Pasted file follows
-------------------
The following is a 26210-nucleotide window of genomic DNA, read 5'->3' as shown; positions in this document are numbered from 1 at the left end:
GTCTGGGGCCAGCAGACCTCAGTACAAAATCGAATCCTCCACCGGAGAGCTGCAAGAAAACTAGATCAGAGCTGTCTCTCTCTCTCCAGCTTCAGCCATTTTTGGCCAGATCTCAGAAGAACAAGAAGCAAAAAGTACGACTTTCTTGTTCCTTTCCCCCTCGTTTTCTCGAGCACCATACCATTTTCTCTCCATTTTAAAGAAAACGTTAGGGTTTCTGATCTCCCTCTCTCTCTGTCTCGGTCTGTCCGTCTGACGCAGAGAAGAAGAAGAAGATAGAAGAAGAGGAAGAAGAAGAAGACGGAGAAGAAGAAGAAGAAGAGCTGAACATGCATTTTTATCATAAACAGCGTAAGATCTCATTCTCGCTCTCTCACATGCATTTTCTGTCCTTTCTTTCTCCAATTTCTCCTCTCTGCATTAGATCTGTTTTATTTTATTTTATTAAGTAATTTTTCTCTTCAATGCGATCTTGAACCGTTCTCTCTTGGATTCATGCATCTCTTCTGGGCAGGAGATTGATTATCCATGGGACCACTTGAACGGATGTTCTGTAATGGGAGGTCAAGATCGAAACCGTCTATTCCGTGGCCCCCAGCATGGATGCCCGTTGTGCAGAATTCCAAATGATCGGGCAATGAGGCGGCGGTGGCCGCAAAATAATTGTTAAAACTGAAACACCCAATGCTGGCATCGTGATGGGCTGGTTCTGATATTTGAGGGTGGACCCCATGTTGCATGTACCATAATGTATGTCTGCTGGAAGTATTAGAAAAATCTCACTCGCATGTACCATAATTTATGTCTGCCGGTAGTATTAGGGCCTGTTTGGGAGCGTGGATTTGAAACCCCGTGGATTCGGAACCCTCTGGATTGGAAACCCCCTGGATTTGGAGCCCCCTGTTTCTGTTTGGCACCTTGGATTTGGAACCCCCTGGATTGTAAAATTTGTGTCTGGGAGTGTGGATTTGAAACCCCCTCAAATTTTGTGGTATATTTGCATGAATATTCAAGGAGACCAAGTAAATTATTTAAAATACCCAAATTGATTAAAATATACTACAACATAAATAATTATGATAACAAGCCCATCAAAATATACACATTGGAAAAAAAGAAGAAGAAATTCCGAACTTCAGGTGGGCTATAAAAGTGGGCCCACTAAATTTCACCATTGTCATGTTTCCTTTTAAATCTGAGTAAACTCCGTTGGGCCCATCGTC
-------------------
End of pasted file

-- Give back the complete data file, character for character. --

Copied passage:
The following is a 26210-nucleotide window of genomic DNA, read 5'->3' as shown; positions in this document are numbered from 1 at the left end:
GTCTGGGGCCAGCAGACCTCAGTACAAAATCGAATCCTCCACCGGAGAGCTGCAAGAAAACTAGATCAGAGCTGTCTCTCTCTCTCCAGCTTCAGCCATTTTTGGCCAGATCTCAGAAGAACAAGAAGCAAAAAGTACGACTTTCTTGTTCCTTTCCCCCTCGTTTTCTCGAGCACCATACCATTTTCTCTCCATTTTAAAGAAAACGTTAGGGTTTCTGATCTCCCTCTCTCTCTGTCTCGGTCTGTCCGTCTGACGCAGAGAAGAAGAAGAAGATAGAAGAAGAGGAAGAAGAAGAAGACGGAGAAGAAGAAGAAGAAGAGCTGAACATGCATTTTTATCATAAACAGCGTAAGATCTCATTCTCGCTCTCTCACATGCATTTTCTGTCCTTTCTTTCTCCAATTTCTCCTCTCTGCATTAGATCTGTTTTATTTTATTTTATTAAGTAATTTTTCTCTTCAATGCGATCTTGAACCGTTCTCTCTTGGATTCATGCATCTCTTCTGGGCAGGAGATTGATTATCCATGGGACCACTTGAACGGATGTTCTGTAATGGGAGGTCAAGATCGAAACCGTCTATTCCGTGGCCCCCAGCATGGATGCCCGTTGTGCAGAATTCCAAATGATCGGGCAATGAGGCGGCGGTGGCCGCAAAATAATTGTTAAAACTGAAACACCCAATGCTGGCATCGTGATGGGCTGGTTCTGATATTTGAGGGTGGACCCCATGTTGCATGTACCATAATGTATGTCTGCTGGAAGTATTAGAAAAATCTCACTCGCATGTACCATAATTTATGTCTGCCGGTAGTATTAGGGCCTGTTTGGGAGCGTGGATTTGAAACCCCGTGGATTCGGAACCCTCTGGATTGGAAACCCCCTGGATTTGGAGCCCCCTGTTTCTGTTTGGCACCTTGGATTTGGAACCCCCTGGATTGTAAAATTTGTGTCTGGGAGTGTGGATTTGAAACCCCCTCAAATTTTGTGGTATATTTGCATGAATATTCAAGGAGACCAAGTAAATTATTTAAAATACCCAAATTGATTAAAATATACTACAACATAAATAATTATGATAACAAGCCCATCAAAATATACACATTGGAAAAAAAGAAGAAGAAATTCCGAACTTCAGGTGGGCTATAAAAGTGGGCCCACTAAATTTCACCATTGTCATGTTTCCTTTTAAATCTGAGTAAACTCCGTTGGGCCCATCGTC